• “Paperscapes” – Three architecture students – teaching associate Caio Barboza ’13; Joseph Kennedy ’15 and Sonny Xu ’13 – will render the microscopic textures of a sheet of paper as a 3-D inhabitable landscape.
  • “When Art Exceeds Perception” – Ph.D. student in applied physics Robert Hovden will explore replication and plagiarism in nanoscale reproductions, 1,000 times smaller than the naked eye can see, of famous works of art inscribed onto a silicon crystal.

The Cornell Council for the Arts (CCA) has more information about their 2014 ‘nano Biennale’ here. This looks very exciting and I wish I could be there.

One final note, I’ve used the Biennale rather than Biennial as I associate Biennial and the US with the dates of 1776 and 1976 when the country celebrated its 200th anniversary.

Interview with Baba Brinkman on the occasion of his Rap Guide to Evolution performance in Vancouver, November 2013 edition

Baba Brinkman is in the words of his eponymous website’s homepage,

Baba Brinkman is a Canadian rap artist, writer, actor, and tree planter. He is best known for his award-winning hip-hop theatre shows, including The Rap Guide to Evolution and The Canterbury Tales Remixed, which interpret the works of Darwin and Chaucer for a modern audience.

Originally from British Columbia and now living in New York City, he has brought his Rap Guide to Evolution which has been an off-Broadway show, a festival performance, and a DVD project to Vancouver. The last time he performed this show, which morphs as new information is received and as it is adapted for different media and performance types, to Vancouver was in 2011 (my Feb. 17, 2011 posting features a pre-show interview he gave),. This time he’s at Vancouver’s East Cultural Centre, (The Cultch) from Oct. 29, – November 10, 2013 (tickets here).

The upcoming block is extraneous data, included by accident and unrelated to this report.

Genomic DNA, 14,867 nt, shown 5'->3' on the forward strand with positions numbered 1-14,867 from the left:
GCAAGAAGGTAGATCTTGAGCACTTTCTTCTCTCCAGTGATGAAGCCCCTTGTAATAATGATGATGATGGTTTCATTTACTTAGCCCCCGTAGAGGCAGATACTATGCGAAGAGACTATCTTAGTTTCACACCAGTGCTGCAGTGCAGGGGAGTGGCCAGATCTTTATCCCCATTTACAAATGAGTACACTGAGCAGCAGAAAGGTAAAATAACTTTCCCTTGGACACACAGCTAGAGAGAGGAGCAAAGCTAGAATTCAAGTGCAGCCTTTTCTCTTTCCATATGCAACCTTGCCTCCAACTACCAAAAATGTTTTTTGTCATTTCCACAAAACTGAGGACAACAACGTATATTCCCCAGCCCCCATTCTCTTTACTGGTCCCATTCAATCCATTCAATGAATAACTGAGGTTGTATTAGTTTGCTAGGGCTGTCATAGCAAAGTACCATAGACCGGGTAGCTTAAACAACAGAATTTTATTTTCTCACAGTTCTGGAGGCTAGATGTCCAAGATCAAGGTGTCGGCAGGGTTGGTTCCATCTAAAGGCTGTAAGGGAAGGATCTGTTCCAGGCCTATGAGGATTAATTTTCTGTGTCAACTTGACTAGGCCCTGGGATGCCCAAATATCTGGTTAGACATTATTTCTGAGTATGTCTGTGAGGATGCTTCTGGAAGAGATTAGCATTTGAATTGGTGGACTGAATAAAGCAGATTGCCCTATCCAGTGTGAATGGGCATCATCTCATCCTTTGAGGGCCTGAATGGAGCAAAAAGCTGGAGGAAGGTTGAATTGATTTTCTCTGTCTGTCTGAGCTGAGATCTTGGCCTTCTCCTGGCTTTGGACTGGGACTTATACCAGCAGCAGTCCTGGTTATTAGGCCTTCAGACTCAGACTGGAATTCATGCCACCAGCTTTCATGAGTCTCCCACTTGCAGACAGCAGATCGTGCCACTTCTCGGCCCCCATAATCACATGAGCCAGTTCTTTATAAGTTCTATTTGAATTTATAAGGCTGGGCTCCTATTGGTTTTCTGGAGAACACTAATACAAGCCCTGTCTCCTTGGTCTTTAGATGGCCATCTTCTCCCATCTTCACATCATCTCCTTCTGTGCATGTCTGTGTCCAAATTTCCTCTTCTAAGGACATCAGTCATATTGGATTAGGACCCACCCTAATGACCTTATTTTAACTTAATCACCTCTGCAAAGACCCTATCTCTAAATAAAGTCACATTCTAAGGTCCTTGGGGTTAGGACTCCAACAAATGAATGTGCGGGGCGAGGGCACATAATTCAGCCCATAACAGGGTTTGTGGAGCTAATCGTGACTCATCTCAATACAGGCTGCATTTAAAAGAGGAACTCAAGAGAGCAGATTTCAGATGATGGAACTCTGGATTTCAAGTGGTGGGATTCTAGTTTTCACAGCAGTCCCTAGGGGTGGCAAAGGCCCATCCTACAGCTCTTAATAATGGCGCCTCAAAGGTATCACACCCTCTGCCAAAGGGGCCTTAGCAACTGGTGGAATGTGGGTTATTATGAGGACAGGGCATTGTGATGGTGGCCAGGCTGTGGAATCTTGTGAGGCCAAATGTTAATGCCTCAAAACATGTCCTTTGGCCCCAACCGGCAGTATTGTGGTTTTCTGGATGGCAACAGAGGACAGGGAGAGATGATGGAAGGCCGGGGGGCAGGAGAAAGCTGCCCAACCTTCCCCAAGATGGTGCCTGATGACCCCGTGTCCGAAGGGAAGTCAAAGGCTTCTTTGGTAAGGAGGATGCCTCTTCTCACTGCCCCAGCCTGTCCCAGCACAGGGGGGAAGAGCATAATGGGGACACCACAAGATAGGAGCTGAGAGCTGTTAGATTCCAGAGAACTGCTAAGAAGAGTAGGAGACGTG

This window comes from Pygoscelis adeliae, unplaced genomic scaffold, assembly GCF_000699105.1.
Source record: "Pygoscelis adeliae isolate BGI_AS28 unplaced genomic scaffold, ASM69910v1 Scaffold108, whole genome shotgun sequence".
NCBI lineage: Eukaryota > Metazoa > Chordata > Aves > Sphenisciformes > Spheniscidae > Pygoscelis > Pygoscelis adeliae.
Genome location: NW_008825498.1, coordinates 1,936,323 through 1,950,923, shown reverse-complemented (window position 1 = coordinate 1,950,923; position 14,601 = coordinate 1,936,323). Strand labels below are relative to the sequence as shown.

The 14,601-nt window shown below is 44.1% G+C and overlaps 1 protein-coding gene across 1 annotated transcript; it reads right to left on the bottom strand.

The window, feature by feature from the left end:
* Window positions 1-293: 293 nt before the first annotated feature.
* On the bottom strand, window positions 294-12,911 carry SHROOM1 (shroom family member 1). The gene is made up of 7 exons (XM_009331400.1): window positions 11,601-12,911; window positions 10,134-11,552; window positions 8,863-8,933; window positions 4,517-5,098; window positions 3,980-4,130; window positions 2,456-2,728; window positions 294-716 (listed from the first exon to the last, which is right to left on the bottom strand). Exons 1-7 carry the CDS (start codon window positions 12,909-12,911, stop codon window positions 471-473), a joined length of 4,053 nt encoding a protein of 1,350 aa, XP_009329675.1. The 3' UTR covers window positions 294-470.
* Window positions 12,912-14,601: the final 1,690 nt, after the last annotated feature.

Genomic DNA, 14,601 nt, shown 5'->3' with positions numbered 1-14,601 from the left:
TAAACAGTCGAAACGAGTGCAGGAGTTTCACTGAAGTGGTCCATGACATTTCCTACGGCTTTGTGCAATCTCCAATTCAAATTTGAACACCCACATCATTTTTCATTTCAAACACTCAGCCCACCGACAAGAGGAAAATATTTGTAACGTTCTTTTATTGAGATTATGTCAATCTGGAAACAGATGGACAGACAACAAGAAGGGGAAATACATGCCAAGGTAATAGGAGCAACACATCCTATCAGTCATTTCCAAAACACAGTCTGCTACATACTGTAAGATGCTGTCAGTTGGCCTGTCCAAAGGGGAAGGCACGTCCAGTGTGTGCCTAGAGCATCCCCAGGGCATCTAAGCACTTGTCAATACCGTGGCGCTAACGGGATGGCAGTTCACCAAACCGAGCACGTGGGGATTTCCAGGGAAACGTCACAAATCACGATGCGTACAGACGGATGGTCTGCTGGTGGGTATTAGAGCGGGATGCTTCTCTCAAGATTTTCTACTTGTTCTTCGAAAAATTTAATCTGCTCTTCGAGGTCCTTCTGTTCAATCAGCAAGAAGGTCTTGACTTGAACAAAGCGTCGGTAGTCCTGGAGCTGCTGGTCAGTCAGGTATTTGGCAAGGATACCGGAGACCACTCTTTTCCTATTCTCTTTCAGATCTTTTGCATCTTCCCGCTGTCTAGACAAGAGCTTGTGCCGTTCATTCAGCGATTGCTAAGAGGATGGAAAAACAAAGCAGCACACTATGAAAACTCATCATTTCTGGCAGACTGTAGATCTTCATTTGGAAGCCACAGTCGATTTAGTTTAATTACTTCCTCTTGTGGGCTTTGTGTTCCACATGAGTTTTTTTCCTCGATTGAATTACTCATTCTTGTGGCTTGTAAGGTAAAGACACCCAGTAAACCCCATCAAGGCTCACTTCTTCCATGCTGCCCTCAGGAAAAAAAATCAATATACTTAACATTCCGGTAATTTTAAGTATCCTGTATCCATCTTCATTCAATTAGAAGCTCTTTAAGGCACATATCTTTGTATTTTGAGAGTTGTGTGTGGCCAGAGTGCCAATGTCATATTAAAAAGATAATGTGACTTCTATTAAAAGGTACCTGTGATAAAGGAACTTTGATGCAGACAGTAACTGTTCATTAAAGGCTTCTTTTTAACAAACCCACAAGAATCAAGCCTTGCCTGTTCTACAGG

Baba has very kindly (especially since the show just opened a few days ago) given me a second interview. Without more ado, here’s the interview,

  • Could you describe the full theatrical version of the Rap Guide to Evolution that played in New York? And is this what you’ve brought to Vancouver or has it been adapted either due to cost and/or venue and/or geographic location?

The show running in Vancouver is the full off-Broadway production, which includes music and live turntablism by Jamie Simmonds, visual projections by Wendall Harrington and lighting design by Jason Boyd. All of these production elements were added in 2011 specifically for the New York run, and they create a full immersion experience with lights and sounds and visuals and words all weaving together to tell the story of Darwin’s intellectual impact on the modern world.